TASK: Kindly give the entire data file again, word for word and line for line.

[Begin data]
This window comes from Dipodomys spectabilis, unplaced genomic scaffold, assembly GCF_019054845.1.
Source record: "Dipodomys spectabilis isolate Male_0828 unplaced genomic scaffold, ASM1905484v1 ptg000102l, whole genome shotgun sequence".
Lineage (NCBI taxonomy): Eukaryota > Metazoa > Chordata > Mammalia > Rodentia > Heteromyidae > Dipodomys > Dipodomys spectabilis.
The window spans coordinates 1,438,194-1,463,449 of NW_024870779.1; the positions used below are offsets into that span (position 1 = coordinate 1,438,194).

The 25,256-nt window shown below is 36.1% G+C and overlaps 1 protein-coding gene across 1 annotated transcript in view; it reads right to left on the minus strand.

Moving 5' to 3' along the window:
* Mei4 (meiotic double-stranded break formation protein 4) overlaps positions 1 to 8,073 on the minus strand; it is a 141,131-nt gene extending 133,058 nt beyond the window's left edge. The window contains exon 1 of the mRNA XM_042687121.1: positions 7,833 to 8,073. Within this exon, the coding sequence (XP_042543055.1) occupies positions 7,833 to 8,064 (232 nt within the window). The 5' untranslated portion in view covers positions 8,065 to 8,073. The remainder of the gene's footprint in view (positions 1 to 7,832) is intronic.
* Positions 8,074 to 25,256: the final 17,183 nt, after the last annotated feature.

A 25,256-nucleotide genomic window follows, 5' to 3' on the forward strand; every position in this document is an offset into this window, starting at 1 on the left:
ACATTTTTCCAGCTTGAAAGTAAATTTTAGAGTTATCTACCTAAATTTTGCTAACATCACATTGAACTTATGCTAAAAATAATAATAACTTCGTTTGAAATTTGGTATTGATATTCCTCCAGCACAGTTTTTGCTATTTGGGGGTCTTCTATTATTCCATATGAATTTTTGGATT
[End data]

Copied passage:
This window comes from Dipodomys spectabilis, unplaced genomic scaffold, assembly GCF_019054845.1.
Source record: "Dipodomys spectabilis isolate Male_0828 unplaced genomic scaffold, ASM1905484v1 ptg000102l, whole genome shotgun sequence".
Lineage (NCBI taxonomy): Eukaryota > Metazoa > Chordata > Mammalia > Rodentia > Heteromyidae > Dipodomys > Dipodomys spectabilis.
The window spans coordinates 1,438,194-1,463,449 of NW_024870779.1; the positions used below are offsets into that span (position 1 = coordinate 1,438,194).

The 25,256-nt window shown below is 36.1% G+C and overlaps 1 protein-coding gene across 1 annotated transcript in view; it reads right to left on the minus strand.

Moving 5' to 3' along the window:
* Mei4 (meiotic double-stranded break formation protein 4) overlaps positions 1 to 8,073 on the minus strand; it is a 141,131-nt gene extending 133,058 nt beyond the window's left edge. The window contains exon 1 of the mRNA XM_042687121.1: positions 7,833 to 8,073. Within this exon, the coding sequence (XP_042543055.1) occupies positions 7,833 to 8,064 (232 nt within the window). The 5' untranslated portion in view covers positions 8,065 to 8,073. The remainder of the gene's footprint in view (positions 1 to 7,832) is intronic.
* Positions 8,074 to 25,256: the final 17,183 nt, after the last annotated feature.

A 25,256-nucleotide genomic window follows, 5' to 3' on the forward strand; every position in this document is an offset into this window, starting at 1 on the left:
ACATTTTTCCAGCTTGAAAGTAAATTTTAGAGTTATCTACCTAAATTTTGCTAACATCACATTGAACTTATGCTAAAAATAATAATAACTTCGTTTGAAATTTGGTATTGATATTCCTCCAGCACAGTTTTTGCTATTTGGGGGTCTTCTATTATTCCATATGAATTTTTGGATT